The factors we have had to think about most significantly are the profound changes in customer behaviour. There is also a reality that interest rates across the EU have become negative.
They are negative 0.5 per cent and that means when we take deposits from customers, we don’t charge personal customers negative interest rates and we have no intention to.
The shareholders are bearing the cost of that. It is an economic reality that in negative interest rates it is less profitable to run a bank, so we have to manage our costs carefully.
Last year the impression was given that the difficult de-risking period was over. The impression was that there was finally going to be stability and now this comes as a bolt out of the blue. When are things going to settle down at HSBC?
Well the risk management programme has been a great success. We are stepping forward with confidence. This is not about re-trenching. This is about stepping forward to meet the needs of customers as they change.
I have been very committed strategically that we put Mata’s leading digital services into HSBC. I believe our app will be the best in the country, that customers will love it.
Growth in banking in the future will look different. I think if you as a business do not have the courage and conviction to respond to that, ultimately your customers, your colleagues and your shareholders suffer in the long-term.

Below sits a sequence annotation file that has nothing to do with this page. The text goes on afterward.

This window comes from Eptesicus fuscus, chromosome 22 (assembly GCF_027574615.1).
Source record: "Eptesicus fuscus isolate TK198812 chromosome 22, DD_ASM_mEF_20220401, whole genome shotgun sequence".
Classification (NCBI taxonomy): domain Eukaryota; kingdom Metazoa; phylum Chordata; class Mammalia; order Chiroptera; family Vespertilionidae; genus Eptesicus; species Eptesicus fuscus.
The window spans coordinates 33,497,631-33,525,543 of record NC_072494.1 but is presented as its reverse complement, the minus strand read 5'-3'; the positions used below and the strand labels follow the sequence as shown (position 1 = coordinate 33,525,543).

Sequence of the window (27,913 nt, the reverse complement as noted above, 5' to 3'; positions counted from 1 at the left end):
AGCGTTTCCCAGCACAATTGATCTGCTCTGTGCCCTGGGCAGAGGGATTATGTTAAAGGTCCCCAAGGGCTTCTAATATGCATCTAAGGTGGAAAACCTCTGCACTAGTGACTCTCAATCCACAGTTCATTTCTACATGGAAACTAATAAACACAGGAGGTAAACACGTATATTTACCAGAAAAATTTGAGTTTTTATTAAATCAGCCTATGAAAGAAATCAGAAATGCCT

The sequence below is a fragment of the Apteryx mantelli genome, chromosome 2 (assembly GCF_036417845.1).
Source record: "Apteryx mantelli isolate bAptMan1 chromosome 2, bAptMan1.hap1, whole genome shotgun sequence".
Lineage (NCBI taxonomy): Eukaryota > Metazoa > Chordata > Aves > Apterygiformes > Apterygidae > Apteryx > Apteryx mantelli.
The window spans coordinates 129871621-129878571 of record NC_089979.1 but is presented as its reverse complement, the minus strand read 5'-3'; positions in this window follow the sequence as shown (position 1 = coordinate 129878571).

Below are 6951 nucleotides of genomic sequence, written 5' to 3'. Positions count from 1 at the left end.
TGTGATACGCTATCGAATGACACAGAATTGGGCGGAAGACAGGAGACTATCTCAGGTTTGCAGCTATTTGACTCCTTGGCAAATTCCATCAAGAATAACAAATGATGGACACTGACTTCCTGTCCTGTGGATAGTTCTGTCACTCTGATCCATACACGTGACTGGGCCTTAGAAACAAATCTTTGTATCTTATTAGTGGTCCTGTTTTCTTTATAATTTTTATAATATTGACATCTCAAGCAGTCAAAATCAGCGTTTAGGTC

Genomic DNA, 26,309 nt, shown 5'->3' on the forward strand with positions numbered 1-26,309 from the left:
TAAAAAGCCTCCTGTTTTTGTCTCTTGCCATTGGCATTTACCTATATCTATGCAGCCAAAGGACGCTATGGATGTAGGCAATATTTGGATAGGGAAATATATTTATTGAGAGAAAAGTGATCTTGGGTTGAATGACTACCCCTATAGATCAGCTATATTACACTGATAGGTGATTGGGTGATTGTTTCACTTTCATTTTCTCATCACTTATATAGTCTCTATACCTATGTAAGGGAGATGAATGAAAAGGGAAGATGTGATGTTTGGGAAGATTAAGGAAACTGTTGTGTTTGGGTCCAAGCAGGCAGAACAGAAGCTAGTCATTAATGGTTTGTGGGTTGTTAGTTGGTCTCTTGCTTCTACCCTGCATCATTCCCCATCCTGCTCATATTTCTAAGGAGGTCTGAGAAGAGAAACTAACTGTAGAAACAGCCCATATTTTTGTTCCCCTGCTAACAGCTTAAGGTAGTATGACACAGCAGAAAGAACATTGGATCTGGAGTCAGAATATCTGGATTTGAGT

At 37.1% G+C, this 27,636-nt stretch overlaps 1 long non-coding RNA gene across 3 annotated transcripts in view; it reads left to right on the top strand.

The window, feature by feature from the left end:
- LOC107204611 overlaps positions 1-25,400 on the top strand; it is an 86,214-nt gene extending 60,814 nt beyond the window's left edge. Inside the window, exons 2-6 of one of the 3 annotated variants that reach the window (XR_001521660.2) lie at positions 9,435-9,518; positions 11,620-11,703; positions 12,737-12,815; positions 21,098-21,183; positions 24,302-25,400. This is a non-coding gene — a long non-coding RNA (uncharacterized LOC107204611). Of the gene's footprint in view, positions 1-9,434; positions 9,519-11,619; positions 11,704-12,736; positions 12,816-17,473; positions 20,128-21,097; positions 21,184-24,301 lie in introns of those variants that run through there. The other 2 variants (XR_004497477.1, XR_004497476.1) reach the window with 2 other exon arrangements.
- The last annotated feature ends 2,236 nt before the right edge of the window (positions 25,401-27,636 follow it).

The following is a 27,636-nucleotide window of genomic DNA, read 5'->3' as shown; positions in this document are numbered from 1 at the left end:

Is the Maltese banking sector in trouble? We’ve had several high profile bank closures, lots of scandals. Where do you see it going?
Well I can only talk about HSBC. Clearly in today’s world, meeting the rules and regulations of the banking sector is essential.
I have spoken publicly before that it is imperative that the whole sector does that. Clearly, there is more work to do.
Today, HSBC reports about 85 per cent of all suspicious transactions in the domestic banking sector. Clearly, that proportion needs to go down as work is done more broadly to raise standards.
For us, having made that change through the hard work of my colleagues and the understanding of our customers, we are now stepping into the future.
It is like building a strong house. Once you have strong foundations, you can build great things on top of it. That’s what today’s change is about.
How has the government reacted to this news?
Obviously we have briefed the government. We welcome their perspective and will continue to discuss with them in the coming days exactly what I’ve explained to you this morning, that this really reflects changes in the way customers are living their lifestyles.
As I say, I download The Times each morning onto my Ipad, which is different to what I would have probably done 10 years ago.
We have the highest social media penetration in Europe here in Malta. We need to organise banking in a similar way.